The World Development Report 2018 recognises, although briefly, that poor working conditions for teachers can undermine learning (p.138). It argues that the status of the teaching profession has declined over the last few decades, and that as a result, “teachers deserve more from the systems that employ them” (p.138).
It points out that that teachers are challenged as professionals by multiple factors such as oversized multi-grade classes; large workloads; long working hours; the necessity of additional duties outside of the classroom; a lack of school infrastructure and equipment; long distances to travel to work; and the need to engage in additional work to earn enough to support themselves.
However, in contradiction, the report also argues that a concern for teachers’ job security is misaligned with a focus on learning. Teachers and education professionals are portrayed as self-interested when they “fight to maintain secure employment and to protect their incomes” (p.13). Teacher unions, as the organizations that support teachers on such matters, are criticized, and it is suggested that on the whole unions have a negative influence on learning (p.191).
In the Gambia, the work of the national teachers’ union shows why the WDR is mistaken both in its depiction of unions and in positing working conditions and learning as competing interests. The Gambia Teachers Union (GTU) supports teachers by helping them to respond to some of the challenges of poor working conditions. In particular, two projects have greatly improved the working conditions of teachers: the provision of motor bikes to teachers, and the payment of teachers’ salaries by the union.
First, the GTU has provided teachers with motorbikes through loans. By enabling teacher mobility, this project has helped to improve education. As teachers are able to easily and safely travel to school, the project has improved teacher punctuality and reduced teacher absenteeism. Multiple other benefits can be seen, particularly in rural areas. Having a reliable means of transport with which to travel to work and to use to buy essentials from far away markets means that teachers are more likely to accept postings in rural areas. The bikes are then used by these teachers asambulances during school sessions, to transport sick pupils and colleagues to hospital which may be miles away. They also facilitate movement of teachers during school enrolment periods, when they travel to homes to sensitize parents on the need for education and help increase enrolment numbers.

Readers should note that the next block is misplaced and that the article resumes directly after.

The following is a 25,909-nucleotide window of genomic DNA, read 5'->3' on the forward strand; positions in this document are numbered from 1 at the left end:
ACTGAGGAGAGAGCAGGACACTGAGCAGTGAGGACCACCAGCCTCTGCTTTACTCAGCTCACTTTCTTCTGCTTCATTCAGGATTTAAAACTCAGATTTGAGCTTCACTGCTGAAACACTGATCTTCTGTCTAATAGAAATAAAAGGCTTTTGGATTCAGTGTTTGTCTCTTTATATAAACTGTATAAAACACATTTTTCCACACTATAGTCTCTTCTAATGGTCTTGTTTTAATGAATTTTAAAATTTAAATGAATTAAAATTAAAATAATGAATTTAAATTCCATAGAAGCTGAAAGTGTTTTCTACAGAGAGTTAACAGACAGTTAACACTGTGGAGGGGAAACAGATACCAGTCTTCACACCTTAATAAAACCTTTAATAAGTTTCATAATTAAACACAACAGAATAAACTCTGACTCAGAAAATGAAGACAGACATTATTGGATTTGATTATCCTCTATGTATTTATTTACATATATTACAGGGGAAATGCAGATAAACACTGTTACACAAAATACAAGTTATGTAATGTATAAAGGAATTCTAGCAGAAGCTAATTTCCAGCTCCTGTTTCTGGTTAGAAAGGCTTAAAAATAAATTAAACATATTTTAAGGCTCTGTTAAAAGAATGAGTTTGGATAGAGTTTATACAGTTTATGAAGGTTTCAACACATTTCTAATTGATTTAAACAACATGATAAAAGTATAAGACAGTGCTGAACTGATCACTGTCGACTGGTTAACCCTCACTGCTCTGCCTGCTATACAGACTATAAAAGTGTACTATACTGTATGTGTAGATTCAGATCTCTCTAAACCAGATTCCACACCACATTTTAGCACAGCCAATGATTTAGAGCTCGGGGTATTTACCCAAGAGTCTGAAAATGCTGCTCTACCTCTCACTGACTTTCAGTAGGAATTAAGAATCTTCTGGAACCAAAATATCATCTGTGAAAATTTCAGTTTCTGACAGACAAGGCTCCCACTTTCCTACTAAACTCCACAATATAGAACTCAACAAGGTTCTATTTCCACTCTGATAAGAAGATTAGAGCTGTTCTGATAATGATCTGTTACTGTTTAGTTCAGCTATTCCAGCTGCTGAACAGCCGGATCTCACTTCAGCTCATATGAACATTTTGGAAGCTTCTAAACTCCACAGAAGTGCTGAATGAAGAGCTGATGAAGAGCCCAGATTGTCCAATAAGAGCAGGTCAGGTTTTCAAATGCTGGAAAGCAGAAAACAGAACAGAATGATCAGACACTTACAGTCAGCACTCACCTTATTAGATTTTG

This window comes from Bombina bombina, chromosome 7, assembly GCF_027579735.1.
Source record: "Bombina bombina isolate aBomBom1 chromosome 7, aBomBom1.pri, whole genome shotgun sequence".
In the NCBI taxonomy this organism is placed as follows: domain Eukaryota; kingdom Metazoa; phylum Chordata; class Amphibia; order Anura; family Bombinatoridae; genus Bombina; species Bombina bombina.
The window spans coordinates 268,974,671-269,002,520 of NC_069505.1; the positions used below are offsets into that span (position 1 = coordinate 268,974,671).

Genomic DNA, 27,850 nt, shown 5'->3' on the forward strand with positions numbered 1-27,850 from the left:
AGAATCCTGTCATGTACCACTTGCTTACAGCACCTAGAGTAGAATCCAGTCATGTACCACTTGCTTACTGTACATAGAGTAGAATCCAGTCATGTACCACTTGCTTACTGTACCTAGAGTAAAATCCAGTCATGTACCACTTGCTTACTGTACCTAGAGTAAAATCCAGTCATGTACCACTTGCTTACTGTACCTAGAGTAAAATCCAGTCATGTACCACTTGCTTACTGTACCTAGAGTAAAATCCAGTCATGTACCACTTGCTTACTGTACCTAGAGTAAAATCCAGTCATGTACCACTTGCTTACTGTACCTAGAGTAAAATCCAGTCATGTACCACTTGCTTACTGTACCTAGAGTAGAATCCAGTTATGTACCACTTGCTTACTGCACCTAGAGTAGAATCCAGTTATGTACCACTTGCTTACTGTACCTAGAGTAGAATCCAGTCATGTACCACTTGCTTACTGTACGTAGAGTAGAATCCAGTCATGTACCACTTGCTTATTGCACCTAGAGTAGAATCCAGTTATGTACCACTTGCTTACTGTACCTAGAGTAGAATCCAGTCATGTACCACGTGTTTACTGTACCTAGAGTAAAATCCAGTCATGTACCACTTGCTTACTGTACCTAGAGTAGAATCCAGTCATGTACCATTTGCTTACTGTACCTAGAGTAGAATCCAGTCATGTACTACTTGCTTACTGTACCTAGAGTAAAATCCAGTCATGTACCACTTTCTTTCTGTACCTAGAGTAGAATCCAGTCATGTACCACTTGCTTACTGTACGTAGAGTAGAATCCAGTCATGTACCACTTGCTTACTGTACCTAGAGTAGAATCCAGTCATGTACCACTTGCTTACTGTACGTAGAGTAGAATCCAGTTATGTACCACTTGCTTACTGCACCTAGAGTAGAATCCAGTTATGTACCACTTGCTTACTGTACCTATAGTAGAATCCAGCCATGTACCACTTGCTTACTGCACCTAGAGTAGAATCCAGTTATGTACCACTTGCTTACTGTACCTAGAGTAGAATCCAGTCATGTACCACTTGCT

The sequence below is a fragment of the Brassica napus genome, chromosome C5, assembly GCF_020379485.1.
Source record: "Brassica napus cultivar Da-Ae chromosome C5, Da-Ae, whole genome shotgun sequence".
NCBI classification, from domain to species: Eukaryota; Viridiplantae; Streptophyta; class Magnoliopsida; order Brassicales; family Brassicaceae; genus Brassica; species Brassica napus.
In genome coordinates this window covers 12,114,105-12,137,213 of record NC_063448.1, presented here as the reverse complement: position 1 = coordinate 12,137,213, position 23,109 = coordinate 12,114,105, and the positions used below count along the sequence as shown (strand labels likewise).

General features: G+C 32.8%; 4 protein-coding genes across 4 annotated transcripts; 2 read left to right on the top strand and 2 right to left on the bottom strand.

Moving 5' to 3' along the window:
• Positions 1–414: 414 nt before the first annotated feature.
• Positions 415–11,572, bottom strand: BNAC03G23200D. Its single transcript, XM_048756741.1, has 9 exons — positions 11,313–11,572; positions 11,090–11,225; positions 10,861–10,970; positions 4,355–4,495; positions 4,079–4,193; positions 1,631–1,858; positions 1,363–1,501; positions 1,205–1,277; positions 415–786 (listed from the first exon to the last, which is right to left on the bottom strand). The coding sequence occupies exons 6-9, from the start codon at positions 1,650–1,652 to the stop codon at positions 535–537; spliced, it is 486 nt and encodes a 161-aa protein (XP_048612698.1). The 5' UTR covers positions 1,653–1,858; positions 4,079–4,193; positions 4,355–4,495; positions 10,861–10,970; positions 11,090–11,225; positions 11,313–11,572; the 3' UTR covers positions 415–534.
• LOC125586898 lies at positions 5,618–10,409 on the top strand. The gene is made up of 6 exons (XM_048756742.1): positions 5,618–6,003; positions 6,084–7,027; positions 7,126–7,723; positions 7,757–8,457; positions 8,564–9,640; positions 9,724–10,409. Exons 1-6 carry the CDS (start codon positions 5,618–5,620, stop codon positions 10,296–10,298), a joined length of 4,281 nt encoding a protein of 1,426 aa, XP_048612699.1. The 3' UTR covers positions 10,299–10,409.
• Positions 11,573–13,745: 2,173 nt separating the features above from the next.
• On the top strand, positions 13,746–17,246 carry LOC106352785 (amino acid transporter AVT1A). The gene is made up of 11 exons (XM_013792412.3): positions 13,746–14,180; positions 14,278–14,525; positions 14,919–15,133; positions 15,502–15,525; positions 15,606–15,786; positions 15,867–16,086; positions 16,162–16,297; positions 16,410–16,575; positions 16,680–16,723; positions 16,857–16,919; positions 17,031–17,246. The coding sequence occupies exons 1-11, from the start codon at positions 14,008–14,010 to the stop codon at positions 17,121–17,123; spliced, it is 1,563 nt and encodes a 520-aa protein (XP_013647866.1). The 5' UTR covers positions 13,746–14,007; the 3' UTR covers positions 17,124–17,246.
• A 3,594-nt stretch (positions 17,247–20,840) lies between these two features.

Teachers are better off with the provision of motorbikes
The second project tackles the government’s difficulty in paying rural teachers without losing instructional time. To avoid teachers having to travel to banks (sometimes days away) to be paid, salaries are instead paid through the Gambia Teachers’ Union Cooperative Credit Union (the GTUCCU – a branch of the GTU). This has had numerous benefits for quality education. Enhanced efficiency in the payment process reveals ghost teachers and allows the government to save money and use the savings to recruit more teachers. The project reduces teacher absenteeism drastically, as teachers do not have to leave their schools to go to faraway banks. It also ensures that all teachers are paid on time as the union can pre-finance salaries when the government is late in processing them. The perception of the GTU by government changed when they saw GTU helping them achieve their goals; they now view the GTU as a partner.